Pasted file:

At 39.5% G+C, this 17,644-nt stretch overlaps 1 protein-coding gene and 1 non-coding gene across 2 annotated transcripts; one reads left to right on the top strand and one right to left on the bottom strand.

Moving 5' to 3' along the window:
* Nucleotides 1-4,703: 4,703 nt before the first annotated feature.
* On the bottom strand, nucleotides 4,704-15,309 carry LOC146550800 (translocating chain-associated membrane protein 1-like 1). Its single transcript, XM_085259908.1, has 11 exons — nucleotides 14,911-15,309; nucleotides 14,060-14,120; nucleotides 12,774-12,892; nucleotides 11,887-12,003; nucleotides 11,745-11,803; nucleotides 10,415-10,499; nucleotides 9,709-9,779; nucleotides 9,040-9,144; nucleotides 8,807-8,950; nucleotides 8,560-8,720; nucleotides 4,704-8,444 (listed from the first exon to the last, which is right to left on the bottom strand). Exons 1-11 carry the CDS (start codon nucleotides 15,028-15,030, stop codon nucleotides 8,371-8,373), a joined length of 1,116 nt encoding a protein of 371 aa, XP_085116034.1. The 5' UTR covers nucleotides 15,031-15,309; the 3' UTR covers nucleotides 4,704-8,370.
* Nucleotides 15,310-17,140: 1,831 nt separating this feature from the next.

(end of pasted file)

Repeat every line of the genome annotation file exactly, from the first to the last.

At 39.5% G+C, this 17,644-nt stretch overlaps 1 protein-coding gene and 1 non-coding gene across 2 annotated transcripts; one reads left to right on the top strand and one right to left on the bottom strand.

Moving 5' to 3' along the window:
* Nucleotides 1-4,703: 4,703 nt before the first annotated feature.
* On the bottom strand, nucleotides 4,704-15,309 carry LOC146550800 (translocating chain-associated membrane protein 1-like 1). Its single transcript, XM_085259908.1, has 11 exons — nucleotides 14,911-15,309; nucleotides 14,060-14,120; nucleotides 12,774-12,892; nucleotides 11,887-12,003; nucleotides 11,745-11,803; nucleotides 10,415-10,499; nucleotides 9,709-9,779; nucleotides 9,040-9,144; nucleotides 8,807-8,950; nucleotides 8,560-8,720; nucleotides 4,704-8,444 (listed from the first exon to the last, which is right to left on the bottom strand). Exons 1-11 carry the CDS (start codon nucleotides 15,028-15,030, stop codon nucleotides 8,371-8,373), a joined length of 1,116 nt encoding a protein of 371 aa, XP_085116034.1. The 5' UTR covers nucleotides 15,031-15,309; the 3' UTR covers nucleotides 4,704-8,370.
* Nucleotides 15,310-17,140: 1,831 nt separating this feature from the next.